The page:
What can you say? A small boy of six in Juhapara camp described how his mother and six brothers and sisters were battered to death before his eyes. He survived only because he fell unconscious, and was taken for dead. A family escaping from Naroda-Patiya, one of the worst-hit settlements in Ahmedabad, spoke of losing a young woman and her three month old son, because a police constable directed her to “safety” and she found herself instead surrounded by a mob which doused her with kerosene and set her and her baby on fire.
I have never known a riot which has used the sexual subjugation of women so widely as an instrument of violence as in the recent mass barbarity in Gujarat. There are reports every where of gangrape, of young girls and women, often in the presence of members of their families, followed by their murder by burning alive, or by bludgeoning with a hammer and in one case with a screw-driver.
With salutary decisiveness, Nandy pointed his finger straight at Narendra Modi, the then chief minister and home minister of Gujarat. Narendra Modi, according to Nandy, has not only
shamelessly presided over the riots and acted as the chief patron of rioting gangs, the vulgarities of his utterances have been a slur on civilised public life. His justifications of the riots, too, sound uncannily like that of Slobodan Milosevic, the Serbian president and mass murderer who is now facing trial for his crimes against humanity. I often wonder these days why those active in human rights groups in India and abroad have not yet tried to get international summons issued against Modi for colluding with the murder of hundreds and for attempted ethnic cleansing. If Modi’s behaviour till now is not a crime against humanity, what is?
This image of a “paranoid” “mass murderer” continues to haunt the disturbed souls of many millions of Indians. In 2002 itself, Nandy wrote that the “very fact that [Modi] has wormed his way to the post of the chief minister of Gujarat tells you something about our political process and the trajectory our democracy has traversed in the last fifty years. I am afraid I cannot look at the future of the country with anything but great foreboding”.
The “Nazi Gauleiter” not only continued to rule Gujarat for the next 12 years, he has now assumed power as the head of government of the entire country. The “great foreboding” is now the grim reality. How was it possible for a person, who ought to have faced trial in an international tribunal for attempted ethnic cleansing, to actually become the prime minister of a country supposedly governed by rule of law as enshrined in an enlightened constitution?
Before I return to this deeply disturbing issue, it is important to be clear as to why Modi is widely believed to have “presided over the riots and acted as the chief patron of rioting gangs”? There are two answers to this question. The killings, arson and rape were so systematic, widespread and prolonged in the very presence of armed police that people find it natural to believe that the pogroms were planned and approved by the authorities. Narendra Modi was not only the chief minister, he also held the home portfolio, so the police was directly under his command. Naturally, the suggested planning and approval leads directly to Modi.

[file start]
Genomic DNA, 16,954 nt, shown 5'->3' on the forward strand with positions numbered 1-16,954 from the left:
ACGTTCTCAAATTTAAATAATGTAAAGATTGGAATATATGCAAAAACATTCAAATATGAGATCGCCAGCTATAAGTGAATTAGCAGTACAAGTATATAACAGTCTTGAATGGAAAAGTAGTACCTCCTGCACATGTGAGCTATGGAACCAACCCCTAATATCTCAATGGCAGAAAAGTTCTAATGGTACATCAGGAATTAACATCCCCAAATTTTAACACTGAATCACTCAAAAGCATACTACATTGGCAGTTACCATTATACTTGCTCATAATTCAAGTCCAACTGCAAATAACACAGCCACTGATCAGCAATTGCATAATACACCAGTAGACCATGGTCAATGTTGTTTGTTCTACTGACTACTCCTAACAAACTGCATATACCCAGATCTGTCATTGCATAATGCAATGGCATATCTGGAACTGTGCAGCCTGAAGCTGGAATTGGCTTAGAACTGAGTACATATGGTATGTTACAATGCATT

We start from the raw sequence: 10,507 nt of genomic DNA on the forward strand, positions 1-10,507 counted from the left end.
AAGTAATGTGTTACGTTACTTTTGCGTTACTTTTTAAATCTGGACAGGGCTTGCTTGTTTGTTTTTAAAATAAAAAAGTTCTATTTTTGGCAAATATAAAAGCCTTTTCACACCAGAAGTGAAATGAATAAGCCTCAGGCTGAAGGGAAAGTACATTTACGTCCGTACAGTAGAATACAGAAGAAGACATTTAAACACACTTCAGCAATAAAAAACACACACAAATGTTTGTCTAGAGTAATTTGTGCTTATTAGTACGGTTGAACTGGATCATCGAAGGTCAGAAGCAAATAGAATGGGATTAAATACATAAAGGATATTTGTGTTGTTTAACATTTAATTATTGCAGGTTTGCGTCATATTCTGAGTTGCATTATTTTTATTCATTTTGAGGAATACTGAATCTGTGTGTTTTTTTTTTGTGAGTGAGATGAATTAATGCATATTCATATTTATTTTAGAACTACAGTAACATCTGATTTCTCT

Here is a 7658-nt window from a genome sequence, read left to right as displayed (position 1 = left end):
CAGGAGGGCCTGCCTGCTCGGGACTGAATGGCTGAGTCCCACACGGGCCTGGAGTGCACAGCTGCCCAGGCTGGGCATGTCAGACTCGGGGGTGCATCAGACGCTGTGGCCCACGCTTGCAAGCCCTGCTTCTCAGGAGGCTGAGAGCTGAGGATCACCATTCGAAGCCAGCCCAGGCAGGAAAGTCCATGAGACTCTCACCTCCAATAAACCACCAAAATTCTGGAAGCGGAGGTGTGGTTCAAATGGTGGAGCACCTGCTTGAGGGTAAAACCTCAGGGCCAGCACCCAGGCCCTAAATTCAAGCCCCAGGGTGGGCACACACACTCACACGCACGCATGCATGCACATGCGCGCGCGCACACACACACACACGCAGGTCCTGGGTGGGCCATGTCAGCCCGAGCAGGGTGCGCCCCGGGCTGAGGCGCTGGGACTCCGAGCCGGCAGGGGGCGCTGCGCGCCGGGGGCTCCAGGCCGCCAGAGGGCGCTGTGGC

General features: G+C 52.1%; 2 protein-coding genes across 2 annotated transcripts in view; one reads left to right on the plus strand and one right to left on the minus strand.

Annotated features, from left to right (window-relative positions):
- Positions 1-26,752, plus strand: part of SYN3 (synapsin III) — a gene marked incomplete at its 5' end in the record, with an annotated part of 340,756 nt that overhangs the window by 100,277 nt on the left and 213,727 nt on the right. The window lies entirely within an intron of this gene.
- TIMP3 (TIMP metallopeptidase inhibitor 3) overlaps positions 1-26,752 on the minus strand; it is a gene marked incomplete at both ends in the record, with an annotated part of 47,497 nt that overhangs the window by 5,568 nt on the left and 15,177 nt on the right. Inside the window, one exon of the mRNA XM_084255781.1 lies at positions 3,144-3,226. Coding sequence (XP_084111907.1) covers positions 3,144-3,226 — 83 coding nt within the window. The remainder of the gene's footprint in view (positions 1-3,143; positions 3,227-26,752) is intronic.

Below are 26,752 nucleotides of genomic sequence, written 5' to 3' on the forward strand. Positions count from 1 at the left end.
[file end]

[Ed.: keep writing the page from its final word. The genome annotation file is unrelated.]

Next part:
This very plausible general impression was subsequently ratified by, among others, two pieces of evidence, both pertaining to the genocide at Naroda Patiya in Ahmedabad in which nearly a hundred muslims, mostly women and children, were driven to a closed low-lying area and burnt alive. As the narrative of the horror unfolded over the years, two individuals prominently stood out: Maya Kodnani and Babu Bajrangi.
The Gujarat High Court has already convicted Maya Kodnani and Babu Bajrangi, among others, for conducting the genocide at Naroda Patiya. Kodnani was actually made a minister—of Women and Child Welfare!—in the Modi government once the political heat of the pogroms cooled off. Given that Modi was both CM and HM before, during and after the pogroms, the political conclusion is inescapable: Modi appointed an organiser of mass murder as a minister in full knowledge of her crime. Although the justice system has not been able to extract the information so far, it is unthinkable that Kodnani—a prominent hindutva leader and subsequently a minister in the government—did not know about the structure and personnel of the perceived state-management of the genocides with Modi at the helm. So a natural perception is that since Naroda Patiya was one of the biggest ‘shows’ of calculated pogroms, a ministership is the least one would expect as a reward for a job well-done and a deal for silence. Kodnani’s conviction points unmistakably to Modi’s guilt.
The evidence from Babu Bajrangi is even more direct. Bajrangi revealed the entire story of Naroda Patiya in the courageous sting operation organized by the Tehelka investigator Ashish Khetan in 2007. Khetan’s explosive disclosures have virtually disappeared from the media by now. However, for many years excerpts from Khetan’s transcripts and videos formed the most influential text on the Gujarat pogroms in the public domain. Some of it needs to be recalled in this context.